Zimbabwe’s financial crises worsens, inflation on the rise again as the country reaches its largest political crises since independence.
Zimbabwe’s economic crises can be traced back to 1980 with the signing of the Lancaster House Agreement. The programmes intent was to alter the ethnic balance of land ownership in Zimbabwe.
The inflationary crises began shortly after the confiscation of private farms from land owners throughout the late 1990’s , towards the end of Zimbabwean involvement in the Second Congo War.
During the height of inflation from 2008 to 2009, it was difficult to measure Zimbabwe’s inflation rates because the government stopped filing official inflation statistics.
However inflation reached a peak of 79.6 billion percent at one point in mid-November 2008.
Zimbabwe’s government was forced to abolish the country’s currency in 2009 due to extreme hyperinflation, and introduced the US dollar as a more stable foreign currency for the country’s economy.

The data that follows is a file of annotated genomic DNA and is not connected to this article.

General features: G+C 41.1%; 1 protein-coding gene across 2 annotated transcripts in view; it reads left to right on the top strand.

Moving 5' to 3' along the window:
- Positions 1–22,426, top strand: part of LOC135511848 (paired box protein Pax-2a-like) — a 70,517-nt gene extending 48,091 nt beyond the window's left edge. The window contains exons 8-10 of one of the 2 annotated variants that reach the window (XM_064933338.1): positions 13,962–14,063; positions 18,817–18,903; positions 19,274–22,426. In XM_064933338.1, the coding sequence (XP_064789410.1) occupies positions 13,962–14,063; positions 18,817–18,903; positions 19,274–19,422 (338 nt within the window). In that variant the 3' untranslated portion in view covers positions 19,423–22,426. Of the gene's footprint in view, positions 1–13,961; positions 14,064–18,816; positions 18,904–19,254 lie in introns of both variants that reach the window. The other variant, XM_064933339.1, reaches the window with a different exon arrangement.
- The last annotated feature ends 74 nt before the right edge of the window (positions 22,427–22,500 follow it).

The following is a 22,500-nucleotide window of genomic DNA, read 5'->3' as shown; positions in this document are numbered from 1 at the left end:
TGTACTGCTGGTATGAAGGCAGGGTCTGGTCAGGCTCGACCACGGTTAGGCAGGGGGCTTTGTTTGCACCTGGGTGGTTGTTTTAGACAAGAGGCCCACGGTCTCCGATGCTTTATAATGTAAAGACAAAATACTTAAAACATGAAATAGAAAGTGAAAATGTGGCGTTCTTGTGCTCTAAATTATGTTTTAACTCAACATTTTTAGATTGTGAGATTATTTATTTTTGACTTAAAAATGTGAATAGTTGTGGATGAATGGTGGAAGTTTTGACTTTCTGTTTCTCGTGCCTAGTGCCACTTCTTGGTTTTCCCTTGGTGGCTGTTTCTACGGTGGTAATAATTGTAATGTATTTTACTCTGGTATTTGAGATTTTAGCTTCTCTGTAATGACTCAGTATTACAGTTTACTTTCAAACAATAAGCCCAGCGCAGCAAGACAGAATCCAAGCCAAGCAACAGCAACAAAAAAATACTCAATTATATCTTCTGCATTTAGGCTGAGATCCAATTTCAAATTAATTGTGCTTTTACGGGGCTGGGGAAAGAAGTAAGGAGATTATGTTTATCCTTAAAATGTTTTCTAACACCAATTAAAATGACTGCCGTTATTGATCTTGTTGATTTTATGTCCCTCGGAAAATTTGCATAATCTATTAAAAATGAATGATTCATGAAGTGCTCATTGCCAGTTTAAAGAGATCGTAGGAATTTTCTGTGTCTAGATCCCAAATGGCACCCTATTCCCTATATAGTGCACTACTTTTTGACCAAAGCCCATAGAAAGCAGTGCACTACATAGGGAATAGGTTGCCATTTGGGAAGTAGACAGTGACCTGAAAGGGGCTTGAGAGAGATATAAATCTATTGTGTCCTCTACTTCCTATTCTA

With a weakening economy, many Zimbabweans have started warming to the idea of the military’s move to take control of Zimbabwe from President Robert Mugabe.
“The military has done a good thing,” says one bookseller. “They will ensure we get a transitional government.”
He and many other Zimbabweans are convinced that Mr Mugabe’s 37-year rule is coming to an end.
There is a growing loss of collective enthusiasm for Zimbabwe’s government, many Zimbabweans are hoping for change in leadership.
At the market, traders hope this means their businesses may pick up. In today’s present economy shop owners constantly watch shoppers walk past their stores.
One shop-owner states, “You see, people don’t want to spend money on thing like these; the economy is doing badly.”
The president still commands a lot of respect as an independence icon. The same respect does not seem to be extended to his wife, Grace, who was thought to be his preferred successor.
Her openly extravagant lifestyle has been widely criticised by all Zimbabweans, as many feel it is very unprofessional especially during the country’s current circumstances.
Whatever the current situation, many Zimbabweans still insist that change is coming in one way or another, in whatever form.